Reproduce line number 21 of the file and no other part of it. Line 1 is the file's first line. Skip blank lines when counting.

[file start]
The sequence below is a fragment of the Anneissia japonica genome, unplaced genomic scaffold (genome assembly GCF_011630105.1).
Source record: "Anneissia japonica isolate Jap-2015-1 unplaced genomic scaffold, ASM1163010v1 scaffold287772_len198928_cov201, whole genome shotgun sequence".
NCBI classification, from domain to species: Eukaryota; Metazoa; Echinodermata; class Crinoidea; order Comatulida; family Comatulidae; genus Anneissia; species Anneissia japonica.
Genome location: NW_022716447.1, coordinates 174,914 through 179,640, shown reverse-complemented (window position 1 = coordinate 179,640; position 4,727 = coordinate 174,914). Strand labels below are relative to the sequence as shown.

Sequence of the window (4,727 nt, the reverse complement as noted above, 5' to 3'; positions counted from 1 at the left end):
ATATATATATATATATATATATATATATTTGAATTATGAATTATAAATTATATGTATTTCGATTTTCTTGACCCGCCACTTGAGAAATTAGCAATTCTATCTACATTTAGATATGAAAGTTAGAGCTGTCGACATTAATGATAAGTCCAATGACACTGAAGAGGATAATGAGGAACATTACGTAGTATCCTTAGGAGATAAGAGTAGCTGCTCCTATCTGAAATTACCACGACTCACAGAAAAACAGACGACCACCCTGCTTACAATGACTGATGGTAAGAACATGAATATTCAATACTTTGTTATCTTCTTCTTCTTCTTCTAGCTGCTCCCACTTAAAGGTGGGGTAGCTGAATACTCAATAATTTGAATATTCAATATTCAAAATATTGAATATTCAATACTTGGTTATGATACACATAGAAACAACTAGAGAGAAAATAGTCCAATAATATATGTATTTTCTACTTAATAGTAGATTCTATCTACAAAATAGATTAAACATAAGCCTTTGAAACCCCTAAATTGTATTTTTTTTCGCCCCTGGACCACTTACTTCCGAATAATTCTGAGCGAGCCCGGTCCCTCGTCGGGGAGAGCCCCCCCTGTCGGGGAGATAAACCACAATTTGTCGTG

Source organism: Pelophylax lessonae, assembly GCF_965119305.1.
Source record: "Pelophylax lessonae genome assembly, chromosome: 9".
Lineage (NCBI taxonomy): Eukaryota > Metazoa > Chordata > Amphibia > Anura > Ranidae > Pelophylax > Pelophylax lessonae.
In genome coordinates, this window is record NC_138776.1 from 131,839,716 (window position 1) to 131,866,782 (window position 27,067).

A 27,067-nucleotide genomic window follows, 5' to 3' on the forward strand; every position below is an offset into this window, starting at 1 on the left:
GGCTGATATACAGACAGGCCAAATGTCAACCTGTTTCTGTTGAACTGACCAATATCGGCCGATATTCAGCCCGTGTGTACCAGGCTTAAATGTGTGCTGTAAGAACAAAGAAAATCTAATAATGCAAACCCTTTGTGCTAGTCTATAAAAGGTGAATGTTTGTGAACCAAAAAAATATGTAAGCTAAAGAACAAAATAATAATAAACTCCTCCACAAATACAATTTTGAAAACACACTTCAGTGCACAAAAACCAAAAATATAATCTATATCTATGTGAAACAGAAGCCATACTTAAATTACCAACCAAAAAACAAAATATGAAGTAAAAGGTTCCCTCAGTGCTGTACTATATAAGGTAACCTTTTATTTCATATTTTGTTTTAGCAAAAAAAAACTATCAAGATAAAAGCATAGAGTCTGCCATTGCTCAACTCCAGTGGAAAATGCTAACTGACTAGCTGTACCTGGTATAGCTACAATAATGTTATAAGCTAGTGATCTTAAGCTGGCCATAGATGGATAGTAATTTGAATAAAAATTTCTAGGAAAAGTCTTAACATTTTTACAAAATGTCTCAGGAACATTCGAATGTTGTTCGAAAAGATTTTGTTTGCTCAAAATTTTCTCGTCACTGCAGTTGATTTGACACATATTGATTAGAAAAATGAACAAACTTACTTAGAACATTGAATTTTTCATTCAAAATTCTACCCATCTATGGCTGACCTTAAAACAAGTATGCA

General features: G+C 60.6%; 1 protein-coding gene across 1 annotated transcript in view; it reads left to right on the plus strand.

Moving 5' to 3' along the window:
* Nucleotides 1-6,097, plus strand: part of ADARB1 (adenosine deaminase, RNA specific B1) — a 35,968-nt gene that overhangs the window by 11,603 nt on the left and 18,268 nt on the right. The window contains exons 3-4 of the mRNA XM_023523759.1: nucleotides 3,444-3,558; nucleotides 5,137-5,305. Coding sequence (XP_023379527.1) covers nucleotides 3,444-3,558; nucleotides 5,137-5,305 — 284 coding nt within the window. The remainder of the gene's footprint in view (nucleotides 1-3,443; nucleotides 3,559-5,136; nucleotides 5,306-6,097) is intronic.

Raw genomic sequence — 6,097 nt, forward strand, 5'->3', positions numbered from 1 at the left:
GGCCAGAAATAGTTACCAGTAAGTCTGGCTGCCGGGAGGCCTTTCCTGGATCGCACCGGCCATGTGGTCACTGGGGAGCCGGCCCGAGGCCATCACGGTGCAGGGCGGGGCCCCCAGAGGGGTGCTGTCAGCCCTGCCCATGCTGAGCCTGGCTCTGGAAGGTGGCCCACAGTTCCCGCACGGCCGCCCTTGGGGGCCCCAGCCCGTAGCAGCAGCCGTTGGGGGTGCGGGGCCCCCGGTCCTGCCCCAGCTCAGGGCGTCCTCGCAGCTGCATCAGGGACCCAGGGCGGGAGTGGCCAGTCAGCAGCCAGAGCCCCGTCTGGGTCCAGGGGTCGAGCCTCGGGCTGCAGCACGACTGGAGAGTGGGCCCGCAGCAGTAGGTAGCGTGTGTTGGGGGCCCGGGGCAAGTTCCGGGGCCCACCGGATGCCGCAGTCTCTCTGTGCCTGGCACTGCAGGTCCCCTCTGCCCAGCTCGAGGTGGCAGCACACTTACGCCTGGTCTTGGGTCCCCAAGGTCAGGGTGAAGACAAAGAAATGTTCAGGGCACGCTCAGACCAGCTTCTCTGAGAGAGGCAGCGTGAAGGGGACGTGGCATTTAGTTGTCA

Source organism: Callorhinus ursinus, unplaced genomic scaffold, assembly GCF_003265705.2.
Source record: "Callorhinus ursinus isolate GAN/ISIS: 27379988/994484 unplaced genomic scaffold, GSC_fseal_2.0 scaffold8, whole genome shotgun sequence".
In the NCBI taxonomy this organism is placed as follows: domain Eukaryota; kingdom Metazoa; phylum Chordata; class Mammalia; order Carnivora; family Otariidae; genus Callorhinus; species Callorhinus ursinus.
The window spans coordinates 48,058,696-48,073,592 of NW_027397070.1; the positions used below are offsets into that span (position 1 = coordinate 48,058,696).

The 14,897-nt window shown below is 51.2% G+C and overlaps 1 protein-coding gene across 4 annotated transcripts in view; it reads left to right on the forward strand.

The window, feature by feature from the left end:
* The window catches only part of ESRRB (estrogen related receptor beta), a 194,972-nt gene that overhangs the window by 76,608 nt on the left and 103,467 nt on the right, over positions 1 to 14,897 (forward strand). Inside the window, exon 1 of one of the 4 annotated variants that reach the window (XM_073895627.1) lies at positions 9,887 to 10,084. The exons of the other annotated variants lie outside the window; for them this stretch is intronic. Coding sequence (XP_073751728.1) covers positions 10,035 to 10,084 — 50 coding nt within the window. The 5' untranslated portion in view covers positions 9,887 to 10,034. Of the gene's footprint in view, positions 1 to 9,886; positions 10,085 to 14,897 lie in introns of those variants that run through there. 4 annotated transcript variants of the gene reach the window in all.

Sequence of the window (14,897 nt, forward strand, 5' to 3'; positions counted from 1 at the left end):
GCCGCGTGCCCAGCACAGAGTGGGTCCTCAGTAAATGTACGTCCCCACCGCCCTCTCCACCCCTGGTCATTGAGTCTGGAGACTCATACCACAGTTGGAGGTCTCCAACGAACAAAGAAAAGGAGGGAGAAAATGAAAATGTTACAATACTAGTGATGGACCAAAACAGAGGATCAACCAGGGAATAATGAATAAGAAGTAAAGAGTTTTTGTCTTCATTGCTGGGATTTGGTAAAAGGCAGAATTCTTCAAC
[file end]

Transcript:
The window spans coordinates 48,058,696-48,073,592 of NW_027397070.1; the positions used below are offsets into that span (position 1 = coordinate 48,058,696).